31
31
Joan Miró
TÊTE D'HOMME
Estimate
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LOT SOLD. 1,328,750 GBP
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31
Joan Miró
TÊTE D'HOMME
Estimate
Irrevocable Bids
Lots with this symbol indicate that a party has provided Sotheby’s with an irrevocable bid on the lot that will be executed during the sale at a value that ensures that the lot will sell. The irrevocable bidder, who may bid in excess of the irrevocable bid, will be compensated based on the final hammer price in the event he or she is not the successful bidder or may receive a fixed fee in the event he or she is the successful bidder. If the irrevocable bidder is the successful bidder, the fixed fee (if applicable) for providing the irrevocable bid may be netted against the irrevocable bidder’s obligation to pay the full purchase price for the lot and the purchase price reported for the lot shall be net of such fixed fee. If the irrevocable bid is not secured until after the printing of the auction catalogue, a pre-lot announcement will be made indicating that there is an irrevocable bid on the lot. If the irrevocable bidder is advising anyone with respect to the lot, Sotheby’s requires the irrevocable bidder to disclose his or her financial interest in the lot. If an agent is advising you or bidding on your behalf with respect to a lot identified as being subject to an irrevocable bid, you should request that the agent disclose whether or not he or she has a financial interest in the lot.
Artist's Resale Right
Purchase of lots marked with this symbol will be subject to the payment of the artist's resale right.
Double Dagger
Indicates that the lot is being sold whilst subject to Temporary Importation, and that VAT is due at the reduced rate
Guaranteed Property
Guaranteed Property. The seller of lots with this symbol has been guaranteed a minimum price from one auction or a series of auctions. If every lot in a catalogue is guaranteed, the Conditions of Sale will so state and this symbol will not be used for each lot.
600,000800,000
LOT SOLD. 1,328,750 GBP
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Details & Cataloguing

Actual Size: A Curated Evening Sale

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London

Joan Miró
1893 - 1983
TÊTE D'HOMME
signed Miró and dated 2.31. (lower right); titled on the reverse
oil on canvas
27 by 22cm.
10 5/8 by 8 5/8 in.
Painted in February 1931.
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Provenance

Galerie Maeght, Paris

Albert Skira, Geneva (acquired from the above in the 1950s)

Michel & Sylvia Saudan-Skira (by descent from the above. Sold: Sotheby's, London, 24th June 1996, lot 51)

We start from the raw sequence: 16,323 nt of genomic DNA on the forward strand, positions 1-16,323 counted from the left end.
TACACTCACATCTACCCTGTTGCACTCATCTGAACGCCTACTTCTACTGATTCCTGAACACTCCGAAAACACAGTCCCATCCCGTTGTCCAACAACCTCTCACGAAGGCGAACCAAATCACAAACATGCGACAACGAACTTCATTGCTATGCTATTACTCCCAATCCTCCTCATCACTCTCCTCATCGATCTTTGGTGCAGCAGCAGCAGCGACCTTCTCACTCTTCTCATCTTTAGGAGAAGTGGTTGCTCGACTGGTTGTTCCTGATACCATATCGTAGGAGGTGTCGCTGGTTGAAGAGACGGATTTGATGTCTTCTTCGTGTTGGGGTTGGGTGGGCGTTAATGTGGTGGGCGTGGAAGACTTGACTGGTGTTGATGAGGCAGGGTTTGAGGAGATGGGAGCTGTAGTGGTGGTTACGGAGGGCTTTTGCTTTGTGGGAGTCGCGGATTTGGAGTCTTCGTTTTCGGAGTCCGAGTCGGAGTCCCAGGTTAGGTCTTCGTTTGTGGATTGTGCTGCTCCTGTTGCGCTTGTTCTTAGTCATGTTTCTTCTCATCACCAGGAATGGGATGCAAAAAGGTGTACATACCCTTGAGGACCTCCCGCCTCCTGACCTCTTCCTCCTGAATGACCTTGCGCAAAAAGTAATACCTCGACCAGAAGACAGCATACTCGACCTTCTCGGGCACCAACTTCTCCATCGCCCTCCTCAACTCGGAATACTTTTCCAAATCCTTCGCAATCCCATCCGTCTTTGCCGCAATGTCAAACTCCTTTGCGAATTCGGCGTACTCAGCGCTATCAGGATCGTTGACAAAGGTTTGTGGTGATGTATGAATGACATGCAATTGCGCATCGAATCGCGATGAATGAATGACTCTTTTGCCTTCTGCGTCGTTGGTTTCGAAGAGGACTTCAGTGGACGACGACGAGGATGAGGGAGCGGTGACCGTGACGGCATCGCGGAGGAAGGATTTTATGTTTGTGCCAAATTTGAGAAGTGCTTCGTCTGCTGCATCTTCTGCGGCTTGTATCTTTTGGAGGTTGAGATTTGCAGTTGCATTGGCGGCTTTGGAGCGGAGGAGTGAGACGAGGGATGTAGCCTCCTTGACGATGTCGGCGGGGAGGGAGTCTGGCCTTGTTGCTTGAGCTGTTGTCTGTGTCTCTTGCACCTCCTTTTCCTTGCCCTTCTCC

Private Collection, New York

Acquired from the above by the present owner circa 2004

Literature

Jacques Dupin & Ariane Lelong-Mainaud, Joan Miró. Catalogue Raisonné. Paintings, Paris, 2000, vol. II, no. 332, illustrated in colour p. 21

Catalogue Note

Painted in 1931, Tête d’homme marks a significant development in Miró’s search for a unique visual language. Jacques Dupin describes the works from the first half of this year as marking a tipping-point, providing ‘the necessary transition, clearing the way for a new, more affirmative, more powerful style which will subject lyrical flights to the rigorous control of the plastic artist. Poetry remains the supreme goal of Miró’s art, but his means for attaining it become richer and more complex. In short, his purpose becomes that of disciplining expression by opposing to lyricism the fruitful resistance of rigorous structures’ (J. Dupin, Joan Miró. Life and Work, London, 1962, p. 243).

The rigorous structures are apparent in the present work which is formed by boldly coloured forms punctuated by the smaller details that are distinctive to Miró and offer the only figurative indicators in an otherwise abstract composition. The language of ‘image-signs’ that the artist had developed in the 1920s is here reduced to an eye, a daub of paint that denotes a moustache or a suggestive curve that might be a lock of hair or a smile. These images bear little resemblance to the natural world, and their function is more akin to that of words or music than to a literal representation of nature. The whimsical, enigmatic poetry of Miró’s vision made him unique amongst his fellow Surrealists. Whereas many of his contemporaries – following the ideology espoused by André Breton and his cohorts – generally worked in a figurative manner, for Miró the liberty granted by the Surrealist attitude to experimentation led him to become extremely imaginative with forms of representation, and eventually to embrace total abstraction.

In the present work Miró balances abstraction with the spirit of suggestive anthropomorphism that characterised much of his work in the earlier part of the decade. Dupin described this stylistic experimentation as integral to the artist’s creative development: ‘His creativity was an alternating current, and the energy of his mutations flowed from two equal and opposite poles. Contrasting styles and methods enhance and authenticate each other. Each grows by competing with the other, drawing its creative strength from the conflict, which is also a form of complicity […]. There is an ambivalence of style, but both styles come from a common nucleus’ (J. Dupin, Joan Miró. A Retrospective (exhibition catalogue), The Solomon R. Guggenheim Museum, New York, 1987, p. 37). In the present work the new materiality, which is engendered by a playful synergy of colour and form, brilliantly illustrates both the artist’s engagement with Surrealist modes of expression and his ceaseless experimentation with modes of pictorial representation.  

 

Actual Size: A Curated Evening Sale

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London